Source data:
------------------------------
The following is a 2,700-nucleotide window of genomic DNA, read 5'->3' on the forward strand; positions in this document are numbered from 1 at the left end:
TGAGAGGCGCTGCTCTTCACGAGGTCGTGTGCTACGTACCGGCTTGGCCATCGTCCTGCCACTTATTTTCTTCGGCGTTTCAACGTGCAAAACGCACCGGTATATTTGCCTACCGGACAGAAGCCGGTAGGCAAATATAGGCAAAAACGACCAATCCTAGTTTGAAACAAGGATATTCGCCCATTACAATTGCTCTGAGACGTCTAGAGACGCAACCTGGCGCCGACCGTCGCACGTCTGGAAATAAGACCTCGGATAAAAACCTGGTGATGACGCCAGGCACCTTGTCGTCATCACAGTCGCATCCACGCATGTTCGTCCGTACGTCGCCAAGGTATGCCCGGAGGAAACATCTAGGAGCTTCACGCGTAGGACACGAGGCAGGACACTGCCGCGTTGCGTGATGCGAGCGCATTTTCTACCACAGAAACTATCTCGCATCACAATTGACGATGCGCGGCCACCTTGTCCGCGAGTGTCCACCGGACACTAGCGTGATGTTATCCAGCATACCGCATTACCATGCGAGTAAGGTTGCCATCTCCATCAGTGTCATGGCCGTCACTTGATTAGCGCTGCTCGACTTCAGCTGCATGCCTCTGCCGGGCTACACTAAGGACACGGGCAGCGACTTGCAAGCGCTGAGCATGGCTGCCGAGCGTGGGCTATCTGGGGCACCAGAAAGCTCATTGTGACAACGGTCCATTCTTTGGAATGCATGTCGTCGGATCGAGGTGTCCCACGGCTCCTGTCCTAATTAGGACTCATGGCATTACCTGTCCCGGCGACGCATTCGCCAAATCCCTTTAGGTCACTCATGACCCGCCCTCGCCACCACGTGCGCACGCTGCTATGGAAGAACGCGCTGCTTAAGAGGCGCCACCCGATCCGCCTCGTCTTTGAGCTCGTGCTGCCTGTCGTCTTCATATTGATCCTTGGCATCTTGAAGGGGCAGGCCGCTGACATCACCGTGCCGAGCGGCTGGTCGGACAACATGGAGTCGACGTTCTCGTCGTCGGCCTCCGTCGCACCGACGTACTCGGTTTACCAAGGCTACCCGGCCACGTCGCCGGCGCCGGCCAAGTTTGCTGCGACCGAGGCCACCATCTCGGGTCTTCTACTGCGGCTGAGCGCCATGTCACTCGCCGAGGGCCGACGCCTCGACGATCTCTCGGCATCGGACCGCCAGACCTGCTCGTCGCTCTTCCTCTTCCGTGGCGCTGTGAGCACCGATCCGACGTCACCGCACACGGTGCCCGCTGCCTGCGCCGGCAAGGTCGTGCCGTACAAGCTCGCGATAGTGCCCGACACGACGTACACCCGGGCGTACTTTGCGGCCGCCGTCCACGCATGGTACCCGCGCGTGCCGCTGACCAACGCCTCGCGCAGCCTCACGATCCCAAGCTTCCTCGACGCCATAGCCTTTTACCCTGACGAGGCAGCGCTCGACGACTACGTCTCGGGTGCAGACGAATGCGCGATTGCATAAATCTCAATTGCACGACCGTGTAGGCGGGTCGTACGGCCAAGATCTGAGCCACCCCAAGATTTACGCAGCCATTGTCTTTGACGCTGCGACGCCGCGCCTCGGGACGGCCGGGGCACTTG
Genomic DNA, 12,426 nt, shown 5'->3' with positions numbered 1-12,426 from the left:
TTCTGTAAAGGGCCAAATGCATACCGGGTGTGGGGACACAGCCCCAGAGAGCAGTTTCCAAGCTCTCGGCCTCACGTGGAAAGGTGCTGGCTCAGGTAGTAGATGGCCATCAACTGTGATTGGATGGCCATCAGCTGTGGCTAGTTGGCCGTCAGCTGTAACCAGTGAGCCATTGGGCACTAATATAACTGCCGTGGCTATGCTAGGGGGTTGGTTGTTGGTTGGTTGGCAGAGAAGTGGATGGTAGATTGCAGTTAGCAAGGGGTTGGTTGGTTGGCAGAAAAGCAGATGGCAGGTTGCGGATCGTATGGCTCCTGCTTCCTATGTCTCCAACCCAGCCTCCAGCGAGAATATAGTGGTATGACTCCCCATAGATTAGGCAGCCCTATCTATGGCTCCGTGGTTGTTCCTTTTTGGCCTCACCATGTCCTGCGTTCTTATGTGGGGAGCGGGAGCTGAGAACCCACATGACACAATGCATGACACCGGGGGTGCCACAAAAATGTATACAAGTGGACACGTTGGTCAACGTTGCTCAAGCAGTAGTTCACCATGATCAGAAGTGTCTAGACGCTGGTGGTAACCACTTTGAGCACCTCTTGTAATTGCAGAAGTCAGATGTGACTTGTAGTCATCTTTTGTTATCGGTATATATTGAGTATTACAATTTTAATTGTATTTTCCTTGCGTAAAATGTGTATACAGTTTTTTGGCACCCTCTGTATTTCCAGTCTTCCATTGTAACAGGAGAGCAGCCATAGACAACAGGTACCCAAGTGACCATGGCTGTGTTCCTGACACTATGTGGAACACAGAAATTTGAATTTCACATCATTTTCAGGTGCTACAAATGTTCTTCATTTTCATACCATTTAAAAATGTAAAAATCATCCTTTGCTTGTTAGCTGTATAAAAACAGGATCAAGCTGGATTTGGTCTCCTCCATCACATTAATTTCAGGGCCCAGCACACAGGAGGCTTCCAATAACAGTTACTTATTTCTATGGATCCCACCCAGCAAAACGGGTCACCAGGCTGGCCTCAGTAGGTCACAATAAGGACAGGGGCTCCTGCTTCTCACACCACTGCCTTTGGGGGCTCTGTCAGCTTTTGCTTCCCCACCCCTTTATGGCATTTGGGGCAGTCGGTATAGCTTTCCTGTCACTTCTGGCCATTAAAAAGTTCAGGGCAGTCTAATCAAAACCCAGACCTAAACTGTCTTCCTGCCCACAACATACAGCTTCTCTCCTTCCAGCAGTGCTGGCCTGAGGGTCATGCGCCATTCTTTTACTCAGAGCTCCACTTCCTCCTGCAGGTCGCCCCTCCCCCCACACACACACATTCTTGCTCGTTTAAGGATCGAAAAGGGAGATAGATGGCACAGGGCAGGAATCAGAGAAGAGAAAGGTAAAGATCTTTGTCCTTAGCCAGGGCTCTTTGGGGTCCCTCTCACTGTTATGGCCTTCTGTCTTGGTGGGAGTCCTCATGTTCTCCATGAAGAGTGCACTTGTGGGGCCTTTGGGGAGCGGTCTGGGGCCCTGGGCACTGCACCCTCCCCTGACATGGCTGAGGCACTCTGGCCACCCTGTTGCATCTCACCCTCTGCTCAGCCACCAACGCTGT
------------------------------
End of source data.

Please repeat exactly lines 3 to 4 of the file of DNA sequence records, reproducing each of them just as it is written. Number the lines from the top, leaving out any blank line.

Genomic DNA, 12,426 nt, shown 5'->3' with positions numbered 1-12,426 from the left:
TTCTGTAAAGGGCCAAATGCATACCGGGTGTGGGGACACAGCCCCAGAGAGCAGTTTCCAAGCTCTCGGCCTCACGTGGAAAGGTGCTGGCTCAGGTAGTAGATGGCCATCAACTGTGATTGGATGGCCATCAGCTGTGGCTAGTTGGCCGTCAGCTGTAACCAGTGAGCCATTGGGCACTAATATAACTGCCGTGGCTATGCTAGGGGGTTGGTTGTTGGTTGGTTGGCAGAGAAGTGGATGGTAGATTGCAGTTAGCAAGGGGTTGGTTGGTTGGCAGAAAAGCAGATGGCAGGTTGCGGATCGTATGGCTCCTGCTTCCTATGTCTCCAACCCAGCCTCCAGCGAGAATATAGTGGTATGACTCCCCATAGATTAGGCAGCCCTATCTATGGCTCCGTGGTTGTTCCTTTTTGGCCTCACCATGTCCTGCGTTCTTATGTGGGGAGCGGGAGCTGAGAACCCACATGACACAATGCATGACACCGGGGGTGCCACAAAAATGTATACAAGTGGACACGTTGGTCAACGTTGCTCAAGCAGTAGTTCACCATGATCAGAAGTGTCTAGACGCTGGTGGTAACCACTTTGAGCACCTCTTGTAATTGCAGAAGTCAGATGTGACTTGTAGTCATCTTTTGTTATCGGTATATATTGAGTATTACAATTTTAATTGTATTTTCCTTGCGTAAAATGTGTATACAGTTTTTTGGCACCCTCTGTATTTCCAGTCTTCCATTGTAACAGGAGAGCAGCCATAGACAACAGGTACCCAAGTGACCATGGCTGTGTTCCTGACACTATGTGGAACACAGAAATTTGAATTTCACATCATTTTCAGGTGCTACAAATGTTCTTCATTTTCATACCATTTAAAAATGTAAAAATCATCCTTTGCTTGTTAGCTGTATAAAAACAGGATCAAGCTGGATTTGGTCTCCTCCATCACATTAATTTCAGGGCCCAGCACACAGGAGGCTTCCAATAACAGTTACTTATTTCTATGGATCCCACCCAGCAAAACGGGTCACCAGGCTGGCCTCAGTAGGTCACAATAAGGACAGGGGCTCCTGCTTCTCACACCACTGCCTTTGGGGGCTCTGTCAGCTTTTGCTTCCCCACCCCTTTATGGCATTTGGGGCAGTCGGTATAGCTTTCCTGTCACTTCTGGCCATTAAAAAGTTCAGGGCAGTCTAATCAAAACCCAGACCTAAACTGTCTTCCTGCCCACAACATACAGCTTCTCTCCTTCCAGCAGTGCTGGCCTGAGGGTCATGCGCCATTCTTTTACTCAGAGCTCCACTTCCTCCTGCAGGTCGCCCCTCCCCCCACACACACACATTCTTGCTCGTTTAAGGATCGAAAAGGGAGATAGATGGCACAGGGCAGGAATCAGAGAAGAGAAAGGTAAAGATCTTTGTCCTTAGCCAGGGCTCTTTGGGGTCCCTCTCACTGTTATGGCCTTCTGTCTTGGTGGGAGTCCTCATGTTCTCCATGAAGAGTGCACTTGTGGGGCCTTTGGGGAGCGGTCTGGGGCCCTGGGCACTGCACCCTCCCCTGACATGGCTGAGGCACTCTGGCCACCCTGTTGCATCTCACCCTCTGCTCAGCCACCAACGCTGT